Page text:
Bourguiba Institute, an Arab education bridge to the world

October 30, 2016

Tunis - For half a century, thou­sands of people from across the world have learned Arabic at Tuni­sia’s Bourguiba Institute for Modern Languages, reflecting the changing interests of the out­side world towards the Arab re­gion.
First, there were the British who in the 1960s crowded the in­stitute’s classrooms. Hundreds of Americans followed in the 1970s. Over the past 15 years Chinese and South Korean students were no­ticeable.
After being closed during the post-2011 tumult, the institute reo­pened in 2013 to find Iranians and Turks among those attending the school again.
“The Bourguiba Institute has known waves of foreign students learning Arabic [and interested] in dealing with the Arab region,” said institute Director Imed Ben Am­mar. “It is safe to say that the insti­tute is the mirror of the Arab world and its relations with the succes­sive powers of the world.”
The institute — named after the late president Habib Bourguiba, the founder of modern Tunisia — was intended to serve as a cul­tural platform to strengthen links between Tunisia and the outside world.
The institute’s curriculum in­cludes, beside Arabic language training, trips throughout Tunisia to expose students to local culture, traditions, livelihoods, food, arts and music.
“After a low ebb following the events of 2011, students from Asia, Europe and other parts of the world are back again en masse to learn the language and revive the role of the institute as a centre for foreigners to reach out to the Arab world,” Ben Ammar said.
Italian student Francesco Gan­ialoto assessed his struggle with learning Arabic at the institute: “Arabic is not an easy language to learn quickly. When I arrived one year ago my level was almost zero. Now I can read the newspapers and listen to the radio in Arabic,” he said during a break between classes.
Joshua Fernandez travelled to Tunisia from the Philippines to study at the institute.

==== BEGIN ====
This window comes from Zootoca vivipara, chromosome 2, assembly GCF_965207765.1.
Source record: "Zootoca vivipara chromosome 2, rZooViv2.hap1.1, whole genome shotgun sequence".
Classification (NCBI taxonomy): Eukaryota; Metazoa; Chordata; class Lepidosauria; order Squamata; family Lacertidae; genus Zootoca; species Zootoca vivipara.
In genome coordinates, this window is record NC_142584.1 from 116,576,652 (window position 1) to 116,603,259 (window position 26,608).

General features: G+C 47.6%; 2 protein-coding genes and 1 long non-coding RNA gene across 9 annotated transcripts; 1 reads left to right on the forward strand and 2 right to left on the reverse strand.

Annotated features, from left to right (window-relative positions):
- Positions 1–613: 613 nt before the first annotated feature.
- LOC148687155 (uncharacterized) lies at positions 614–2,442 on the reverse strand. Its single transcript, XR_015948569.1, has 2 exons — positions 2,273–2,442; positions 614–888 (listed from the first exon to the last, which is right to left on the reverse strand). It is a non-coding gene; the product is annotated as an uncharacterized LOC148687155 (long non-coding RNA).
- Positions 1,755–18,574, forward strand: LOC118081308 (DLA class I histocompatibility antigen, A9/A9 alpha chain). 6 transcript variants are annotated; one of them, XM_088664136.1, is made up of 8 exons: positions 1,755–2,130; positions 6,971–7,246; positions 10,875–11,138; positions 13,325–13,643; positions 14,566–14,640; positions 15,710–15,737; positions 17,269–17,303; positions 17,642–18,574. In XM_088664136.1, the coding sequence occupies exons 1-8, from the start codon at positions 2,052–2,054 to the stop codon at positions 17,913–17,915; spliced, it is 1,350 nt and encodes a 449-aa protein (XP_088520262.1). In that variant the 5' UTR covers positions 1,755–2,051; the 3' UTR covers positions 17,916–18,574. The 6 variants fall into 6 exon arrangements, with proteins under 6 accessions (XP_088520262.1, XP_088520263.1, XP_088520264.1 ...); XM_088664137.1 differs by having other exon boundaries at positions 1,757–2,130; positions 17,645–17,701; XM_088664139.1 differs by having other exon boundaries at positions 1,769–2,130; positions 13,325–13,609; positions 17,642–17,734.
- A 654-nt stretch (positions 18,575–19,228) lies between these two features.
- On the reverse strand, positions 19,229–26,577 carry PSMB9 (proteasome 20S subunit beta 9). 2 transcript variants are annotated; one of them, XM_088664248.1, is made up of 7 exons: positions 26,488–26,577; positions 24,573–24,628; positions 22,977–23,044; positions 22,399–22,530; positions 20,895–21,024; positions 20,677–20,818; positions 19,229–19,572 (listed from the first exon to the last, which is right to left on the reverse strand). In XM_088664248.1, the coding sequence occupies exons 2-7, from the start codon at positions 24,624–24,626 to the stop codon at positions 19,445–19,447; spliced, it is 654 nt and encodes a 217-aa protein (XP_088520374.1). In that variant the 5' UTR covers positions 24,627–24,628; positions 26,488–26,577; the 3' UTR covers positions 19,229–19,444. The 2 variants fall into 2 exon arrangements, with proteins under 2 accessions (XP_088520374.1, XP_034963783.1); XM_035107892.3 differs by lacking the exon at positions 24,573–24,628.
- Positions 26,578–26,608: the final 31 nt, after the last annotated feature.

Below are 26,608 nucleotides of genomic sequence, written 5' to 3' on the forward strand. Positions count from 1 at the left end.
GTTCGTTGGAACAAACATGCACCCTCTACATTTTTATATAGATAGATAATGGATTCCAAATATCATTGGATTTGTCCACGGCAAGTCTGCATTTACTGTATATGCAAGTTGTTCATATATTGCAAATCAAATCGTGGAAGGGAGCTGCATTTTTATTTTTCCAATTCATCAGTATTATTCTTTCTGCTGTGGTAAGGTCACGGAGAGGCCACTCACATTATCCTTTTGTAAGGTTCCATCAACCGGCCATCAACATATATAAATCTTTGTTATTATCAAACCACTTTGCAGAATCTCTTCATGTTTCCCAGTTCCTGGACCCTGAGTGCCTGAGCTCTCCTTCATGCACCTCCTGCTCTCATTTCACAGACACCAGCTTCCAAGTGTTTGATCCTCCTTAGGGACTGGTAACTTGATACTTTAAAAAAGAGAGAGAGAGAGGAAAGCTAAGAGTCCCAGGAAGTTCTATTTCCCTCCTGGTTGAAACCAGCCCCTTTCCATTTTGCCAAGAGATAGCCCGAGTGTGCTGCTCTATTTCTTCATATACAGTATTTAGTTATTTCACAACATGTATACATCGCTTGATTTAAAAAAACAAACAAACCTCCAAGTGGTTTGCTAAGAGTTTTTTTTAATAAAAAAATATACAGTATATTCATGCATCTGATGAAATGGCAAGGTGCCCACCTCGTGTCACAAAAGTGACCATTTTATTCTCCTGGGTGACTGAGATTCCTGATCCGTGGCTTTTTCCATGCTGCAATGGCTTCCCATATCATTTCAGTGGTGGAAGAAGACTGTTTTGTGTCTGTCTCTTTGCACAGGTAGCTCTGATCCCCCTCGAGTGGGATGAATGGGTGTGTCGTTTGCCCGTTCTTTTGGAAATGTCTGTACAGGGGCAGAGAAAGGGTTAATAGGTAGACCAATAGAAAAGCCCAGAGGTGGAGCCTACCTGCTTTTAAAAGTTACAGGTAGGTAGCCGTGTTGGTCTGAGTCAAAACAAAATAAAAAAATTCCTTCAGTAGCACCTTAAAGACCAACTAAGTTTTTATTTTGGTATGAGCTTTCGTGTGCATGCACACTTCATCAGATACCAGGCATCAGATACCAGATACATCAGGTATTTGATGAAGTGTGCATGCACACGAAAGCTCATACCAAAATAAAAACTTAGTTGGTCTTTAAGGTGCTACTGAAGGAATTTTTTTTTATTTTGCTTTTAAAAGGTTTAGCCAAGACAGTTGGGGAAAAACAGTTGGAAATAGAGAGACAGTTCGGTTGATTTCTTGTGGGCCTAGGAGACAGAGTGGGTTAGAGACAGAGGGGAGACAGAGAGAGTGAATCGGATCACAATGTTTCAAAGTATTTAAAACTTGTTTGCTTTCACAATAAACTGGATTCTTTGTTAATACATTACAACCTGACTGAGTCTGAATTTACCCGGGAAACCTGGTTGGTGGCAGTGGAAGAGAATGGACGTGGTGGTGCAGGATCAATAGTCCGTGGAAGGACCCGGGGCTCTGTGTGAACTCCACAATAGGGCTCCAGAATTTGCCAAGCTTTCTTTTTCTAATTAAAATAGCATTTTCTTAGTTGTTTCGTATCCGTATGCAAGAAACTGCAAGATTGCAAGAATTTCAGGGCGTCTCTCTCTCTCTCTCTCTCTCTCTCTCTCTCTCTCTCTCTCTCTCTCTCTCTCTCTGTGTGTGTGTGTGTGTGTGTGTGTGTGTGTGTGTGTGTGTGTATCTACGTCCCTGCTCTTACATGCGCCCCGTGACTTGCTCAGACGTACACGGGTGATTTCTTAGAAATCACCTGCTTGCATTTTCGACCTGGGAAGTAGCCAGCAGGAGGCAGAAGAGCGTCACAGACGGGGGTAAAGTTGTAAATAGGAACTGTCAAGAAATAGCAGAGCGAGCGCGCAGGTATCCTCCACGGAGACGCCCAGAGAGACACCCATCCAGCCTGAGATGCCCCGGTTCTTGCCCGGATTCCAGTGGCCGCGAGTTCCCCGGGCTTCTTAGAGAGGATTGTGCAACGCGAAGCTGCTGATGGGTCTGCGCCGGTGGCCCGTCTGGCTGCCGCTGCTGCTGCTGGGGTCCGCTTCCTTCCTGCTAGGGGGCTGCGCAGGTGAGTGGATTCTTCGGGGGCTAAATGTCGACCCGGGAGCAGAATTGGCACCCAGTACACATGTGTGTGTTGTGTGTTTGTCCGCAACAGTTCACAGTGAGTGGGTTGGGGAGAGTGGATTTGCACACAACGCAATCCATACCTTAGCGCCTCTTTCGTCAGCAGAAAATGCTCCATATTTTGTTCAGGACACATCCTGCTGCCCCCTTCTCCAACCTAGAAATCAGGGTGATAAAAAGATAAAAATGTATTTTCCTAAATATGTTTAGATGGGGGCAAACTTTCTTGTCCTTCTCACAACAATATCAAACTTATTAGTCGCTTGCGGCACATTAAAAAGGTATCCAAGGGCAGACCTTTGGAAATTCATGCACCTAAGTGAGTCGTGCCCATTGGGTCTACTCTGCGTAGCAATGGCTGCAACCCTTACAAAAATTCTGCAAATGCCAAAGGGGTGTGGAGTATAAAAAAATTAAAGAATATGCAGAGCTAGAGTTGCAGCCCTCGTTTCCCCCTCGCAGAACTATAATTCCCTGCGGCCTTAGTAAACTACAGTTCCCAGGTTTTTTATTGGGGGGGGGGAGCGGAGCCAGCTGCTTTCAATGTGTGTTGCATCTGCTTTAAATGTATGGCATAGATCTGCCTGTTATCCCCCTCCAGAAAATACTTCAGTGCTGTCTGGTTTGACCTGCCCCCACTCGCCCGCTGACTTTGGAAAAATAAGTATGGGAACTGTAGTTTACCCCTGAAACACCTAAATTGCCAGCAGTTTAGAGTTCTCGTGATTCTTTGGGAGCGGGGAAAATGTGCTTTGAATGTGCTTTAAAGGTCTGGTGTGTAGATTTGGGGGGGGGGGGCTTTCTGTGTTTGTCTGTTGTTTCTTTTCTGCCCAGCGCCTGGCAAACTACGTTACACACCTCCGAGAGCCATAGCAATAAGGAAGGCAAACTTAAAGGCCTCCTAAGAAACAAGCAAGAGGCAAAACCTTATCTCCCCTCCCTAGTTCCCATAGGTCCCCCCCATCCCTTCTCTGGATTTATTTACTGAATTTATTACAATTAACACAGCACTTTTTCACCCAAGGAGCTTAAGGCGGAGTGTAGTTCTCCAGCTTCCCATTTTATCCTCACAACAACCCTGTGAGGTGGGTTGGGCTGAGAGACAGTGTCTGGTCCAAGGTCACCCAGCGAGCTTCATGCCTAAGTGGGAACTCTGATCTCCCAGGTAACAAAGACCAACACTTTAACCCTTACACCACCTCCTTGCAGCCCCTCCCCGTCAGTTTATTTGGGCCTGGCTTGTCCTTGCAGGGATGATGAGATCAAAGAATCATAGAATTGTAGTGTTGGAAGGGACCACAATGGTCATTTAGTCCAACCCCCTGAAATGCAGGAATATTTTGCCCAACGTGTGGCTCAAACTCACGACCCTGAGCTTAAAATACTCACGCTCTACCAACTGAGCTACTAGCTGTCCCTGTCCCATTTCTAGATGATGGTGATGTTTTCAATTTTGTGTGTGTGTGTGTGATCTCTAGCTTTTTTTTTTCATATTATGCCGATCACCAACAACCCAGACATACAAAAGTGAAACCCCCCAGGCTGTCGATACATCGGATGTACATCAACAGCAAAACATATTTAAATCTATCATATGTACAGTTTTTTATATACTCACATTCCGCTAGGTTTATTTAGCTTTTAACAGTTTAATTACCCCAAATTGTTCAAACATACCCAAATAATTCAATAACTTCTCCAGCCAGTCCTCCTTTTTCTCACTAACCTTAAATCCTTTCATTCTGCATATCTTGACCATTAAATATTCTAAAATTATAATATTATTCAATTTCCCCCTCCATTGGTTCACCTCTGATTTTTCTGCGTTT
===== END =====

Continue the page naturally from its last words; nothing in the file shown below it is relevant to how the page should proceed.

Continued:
“There is a lot of interaction and immersion in the language because I live the language while studying it,” Fernandez said. “I’m interested in Tunisia since Tu­nisia was the source of the ‘Arab spring’,” he added.
Nadia Sia, from Burkina Faso, said: “I want to work as an Arabic translator and interpreter. I need to know the context and the envi­ronment of the language which is why I am here.”
Sonia Hamdi, a 30-year-old French woman of Tunisian origin, has another goal in mind for learn­ing Arabic: “I do not need Arabic for my career. I’m learning Arabic to discover my country of origin, its culture and history, to renew with my roots.”
Turkey has ambitions to create a similar school in Istanbul and has been luring institute staff and teachers.
“They want to have a school just like the Bourguiba Institute,” Ben Ammar said. “We are open to co­operating with them but we are ea­ger to maintain the institute as we know it and to develop it further to meet the increasing demand from abroad.”
More than 250 million people in the Middle East and North Af­rica speak Arabic in addition to languages such as Kurdish, Berber and Mehri. Arabic is used at vary­ing levels of proficiency by the es­timated 1 billion Muslims around the world. Arabic has been one of the United Nations’ official work­ing languages since 1973.
However, in Tunisia and else­where in the region, Arabic is increasingly coming under com­petition from English and other languages as young people look for better careers and a future in a glo­balised economy where Arabic lags other languages in the sciences, technology, arts and culture.
The Bourguiba Institute also at­tracts hundreds of Tunisian stu­dents. For them, the institute is a place to learn English or other lan­guages, such as Chinese and Kore­an, that can help them compete in the international marketplace.
“We have strong demand from Tunisians to learn English and in­creasingly Chinese and Korean as well. We have the capabilities to meet all demands to help Tunisia be an open country in both ways,” said Ben Ammar.